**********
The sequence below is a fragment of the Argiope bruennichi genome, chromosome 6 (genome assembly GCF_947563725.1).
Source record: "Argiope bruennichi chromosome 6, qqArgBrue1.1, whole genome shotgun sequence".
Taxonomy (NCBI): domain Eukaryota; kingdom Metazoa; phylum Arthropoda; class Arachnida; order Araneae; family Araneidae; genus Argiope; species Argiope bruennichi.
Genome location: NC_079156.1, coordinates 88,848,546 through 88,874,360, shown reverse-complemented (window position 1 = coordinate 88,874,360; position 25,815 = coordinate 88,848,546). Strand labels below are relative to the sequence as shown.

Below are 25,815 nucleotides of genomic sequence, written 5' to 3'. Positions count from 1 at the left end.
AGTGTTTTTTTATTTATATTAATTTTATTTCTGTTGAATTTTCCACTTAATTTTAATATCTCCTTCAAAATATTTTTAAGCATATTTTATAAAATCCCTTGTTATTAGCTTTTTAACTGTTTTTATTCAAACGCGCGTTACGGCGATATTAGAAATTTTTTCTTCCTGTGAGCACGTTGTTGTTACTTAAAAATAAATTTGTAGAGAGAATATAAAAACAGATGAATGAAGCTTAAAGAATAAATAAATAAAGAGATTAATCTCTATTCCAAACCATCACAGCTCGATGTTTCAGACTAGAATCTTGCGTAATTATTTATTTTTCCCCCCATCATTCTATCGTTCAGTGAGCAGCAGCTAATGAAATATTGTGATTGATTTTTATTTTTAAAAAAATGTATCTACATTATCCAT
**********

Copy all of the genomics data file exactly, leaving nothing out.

The sequence below is a fragment of the Argiope bruennichi genome, chromosome 6 (genome assembly GCF_947563725.1).
Source record: "Argiope bruennichi chromosome 6, qqArgBrue1.1, whole genome shotgun sequence".
Taxonomy (NCBI): domain Eukaryota; kingdom Metazoa; phylum Arthropoda; class Arachnida; order Araneae; family Araneidae; genus Argiope; species Argiope bruennichi.
Genome location: NC_079156.1, coordinates 88,848,546 through 88,874,360, shown reverse-complemented (window position 1 = coordinate 88,874,360; position 25,815 = coordinate 88,848,546). Strand labels below are relative to the sequence as shown.

Below are 25,815 nucleotides of genomic sequence, written 5' to 3'. Positions count from 1 at the left end.
AGTGTTTTTTTATTTATATTAATTTTATTTCTGTTGAATTTTCCACTTAATTTTAATATCTCCTTCAAAATATTTTTAAGCATATTTTATAAAATCCCTTGTTATTAGCTTTTTAACTGTTTTTATTCAAACGCGCGTTACGGCGATATTAGAAATTTTTTCTTCCTGTGAGCACGTTGTTGTTACTTAAAAATAAATTTGTAGAGAGAATATAAAAACAGATGAATGAAGCTTAAAGAATAAATAAATAAAGAGATTAATCTCTATTCCAAACCATCACAGCTCGATGTTTCAGACTAGAATCTTGCGTAATTATTTATTTTTCCCCCCATCATTCTATCGTTCAGTGAGCAGCAGCTAATGAAATATTGTGATTGATTTTTATTTTTAAAAAAATGTATCTACATTATCCAT